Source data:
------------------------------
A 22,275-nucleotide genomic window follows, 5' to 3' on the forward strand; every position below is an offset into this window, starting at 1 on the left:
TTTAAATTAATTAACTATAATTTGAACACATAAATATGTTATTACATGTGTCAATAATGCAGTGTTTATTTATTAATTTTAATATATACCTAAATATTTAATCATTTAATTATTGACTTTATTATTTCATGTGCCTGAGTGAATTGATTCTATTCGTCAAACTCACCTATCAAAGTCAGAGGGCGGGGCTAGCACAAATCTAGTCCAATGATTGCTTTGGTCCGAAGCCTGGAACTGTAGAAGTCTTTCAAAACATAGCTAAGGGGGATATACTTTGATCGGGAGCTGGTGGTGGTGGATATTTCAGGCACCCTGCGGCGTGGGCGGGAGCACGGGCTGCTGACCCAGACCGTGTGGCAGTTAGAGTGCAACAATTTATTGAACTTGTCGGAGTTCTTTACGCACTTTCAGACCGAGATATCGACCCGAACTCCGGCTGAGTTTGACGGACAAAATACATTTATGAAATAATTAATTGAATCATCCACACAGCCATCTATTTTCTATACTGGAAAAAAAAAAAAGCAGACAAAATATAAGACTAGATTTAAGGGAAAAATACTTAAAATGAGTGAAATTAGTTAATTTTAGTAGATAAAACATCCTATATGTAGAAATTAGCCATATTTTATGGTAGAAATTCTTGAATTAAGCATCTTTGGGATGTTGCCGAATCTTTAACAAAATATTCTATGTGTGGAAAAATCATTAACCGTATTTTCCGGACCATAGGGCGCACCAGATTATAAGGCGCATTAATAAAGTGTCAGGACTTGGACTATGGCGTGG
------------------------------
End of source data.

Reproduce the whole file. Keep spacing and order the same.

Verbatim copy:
A 22,275-nucleotide genomic window follows, 5' to 3' on the forward strand; every position below is an offset into this window, starting at 1 on the left:
TTTAAATTAATTAACTATAATTTGAACACATAAATATGTTATTACATGTGTCAATAATGCAGTGTTTATTTATTAATTTTAATATATACCTAAATATTTAATCATTTAATTATTGACTTTATTATTTCATGTGCCTGAGTGAATTGATTCTATTCGTCAAACTCACCTATCAAAGTCAGAGGGCGGGGCTAGCACAAATCTAGTCCAATGATTGCTTTGGTCCGAAGCCTGGAACTGTAGAAGTCTTTCAAAACATAGCTAAGGGGGATATACTTTGATCGGGAGCTGGTGGTGGTGGATATTTCAGGCACCCTGCGGCGTGGGCGGGAGCACGGGCTGCTGACCCAGACCGTGTGGCAGTTAGAGTGCAACAATTTATTGAACTTGTCGGAGTTCTTTACGCACTTTCAGACCGAGATATCGACCCGAACTCCGGCTGAGTTTGACGGACAAAATACATTTATGAAATAATTAATTGAATCATCCACACAGCCATCTATTTTCTATACTGGAAAAAAAAAAAAGCAGACAAAATATAAGACTAGATTTAAGGGAAAAATACTTAAAATGAGTGAAATTAGTTAATTTTAGTAGATAAAACATCCTATATGTAGAAATTAGCCATATTTTATGGTAGAAATTCTTGAATTAAGCATCTTTGGGATGTTGCCGAATCTTTAACAAAATATTCTATGTGTGGAAAAATCATTAACCGTATTTTCCGGACCATAGGGCGCACCAGATTATAAGGCGCATTAATAAAGTGTCAGGACTTGGACTATGGCGTGG